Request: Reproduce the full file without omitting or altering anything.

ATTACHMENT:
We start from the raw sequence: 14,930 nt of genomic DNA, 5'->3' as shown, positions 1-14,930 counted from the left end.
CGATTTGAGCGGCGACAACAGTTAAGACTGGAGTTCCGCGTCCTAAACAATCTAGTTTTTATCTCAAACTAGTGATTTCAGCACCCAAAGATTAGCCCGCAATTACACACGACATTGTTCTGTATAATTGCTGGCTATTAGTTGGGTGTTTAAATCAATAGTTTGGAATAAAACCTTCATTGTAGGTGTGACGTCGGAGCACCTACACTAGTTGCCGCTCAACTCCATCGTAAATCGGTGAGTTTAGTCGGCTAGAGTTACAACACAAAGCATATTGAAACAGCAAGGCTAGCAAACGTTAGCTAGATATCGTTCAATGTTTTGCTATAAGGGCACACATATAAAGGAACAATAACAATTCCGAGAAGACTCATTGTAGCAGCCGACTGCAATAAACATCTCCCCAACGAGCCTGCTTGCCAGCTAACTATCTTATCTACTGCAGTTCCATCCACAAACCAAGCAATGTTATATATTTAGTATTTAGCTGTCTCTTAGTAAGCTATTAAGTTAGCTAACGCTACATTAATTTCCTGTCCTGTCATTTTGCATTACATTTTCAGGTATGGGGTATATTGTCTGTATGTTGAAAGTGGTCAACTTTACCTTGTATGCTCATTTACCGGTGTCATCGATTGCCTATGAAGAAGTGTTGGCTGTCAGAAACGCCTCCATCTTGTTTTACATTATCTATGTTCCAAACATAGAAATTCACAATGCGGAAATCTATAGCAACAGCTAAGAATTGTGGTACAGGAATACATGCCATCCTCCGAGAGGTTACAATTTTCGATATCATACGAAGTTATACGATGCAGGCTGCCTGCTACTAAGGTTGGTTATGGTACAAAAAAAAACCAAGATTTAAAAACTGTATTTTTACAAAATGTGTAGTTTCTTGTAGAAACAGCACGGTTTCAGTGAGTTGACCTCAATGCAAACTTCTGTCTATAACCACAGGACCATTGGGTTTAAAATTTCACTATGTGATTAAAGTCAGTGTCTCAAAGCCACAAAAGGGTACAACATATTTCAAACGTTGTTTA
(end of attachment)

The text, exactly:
We start from the raw sequence: 14,930 nt of genomic DNA, 5'->3' as shown, positions 1-14,930 counted from the left end.
CGATTTGAGCGGCGACAACAGTTAAGACTGGAGTTCCGCGTCCTAAACAATCTAGTTTTTATCTCAAACTAGTGATTTCAGCACCCAAAGATTAGCCCGCAATTACACACGACATTGTTCTGTATAATTGCTGGCTATTAGTTGGGTGTTTAAATCAATAGTTTGGAATAAAACCTTCATTGTAGGTGTGACGTCGGAGCACCTACACTAGTTGCCGCTCAACTCCATCGTAAATCGGTGAGTTTAGTCGGCTAGAGTTACAACACAAAGCATATTGAAACAGCAAGGCTAGCAAACGTTAGCTAGATATCGTTCAATGTTTTGCTATAAGGGCACACATATAAAGGAACAATAACAATTCCGAGAAGACTCATTGTAGCAGCCGACTGCAATAAACATCTCCCCAACGAGCCTGCTTGCCAGCTAACTATCTTATCTACTGCAGTTCCATCCACAAACCAAGCAATGTTATATATTTAGTATTTAGCTGTCTCTTAGTAAGCTATTAAGTTAGCTAACGCTACATTAATTTCCTGTCCTGTCATTTTGCATTACATTTTCAGGTATGGGGTATATTGTCTGTATGTTGAAAGTGGTCAACTTTACCTTGTATGCTCATTTACCGGTGTCATCGATTGCCTATGAAGAAGTGTTGGCTGTCAGAAACGCCTCCATCTTGTTTTACATTATCTATGTTCCAAACATAGAAATTCACAATGCGGAAATCTATAGCAACAGCTAAGAATTGTGGTACAGGAATACATGCCATCCTCCGAGAGGTTACAATTTTCGATATCATACGAAGTTATACGATGCAGGCTGCCTGCTACTAAGGTTGGTTATGGTACAAAAAAAAACCAAGATTTAAAAACTGTATTTTTACAAAATGTGTAGTTTCTTGTAGAAACAGCACGGTTTCAGTGAGTTGACCTCAATGCAAACTTCTGTCTATAACCACAGGACCATTGGGTTTAAAATTTCACTATGTGATTAAAGTCAGTGTCTCAAAGCCACAAAAGGGTACAACATATTTCAAACGTTGTTTA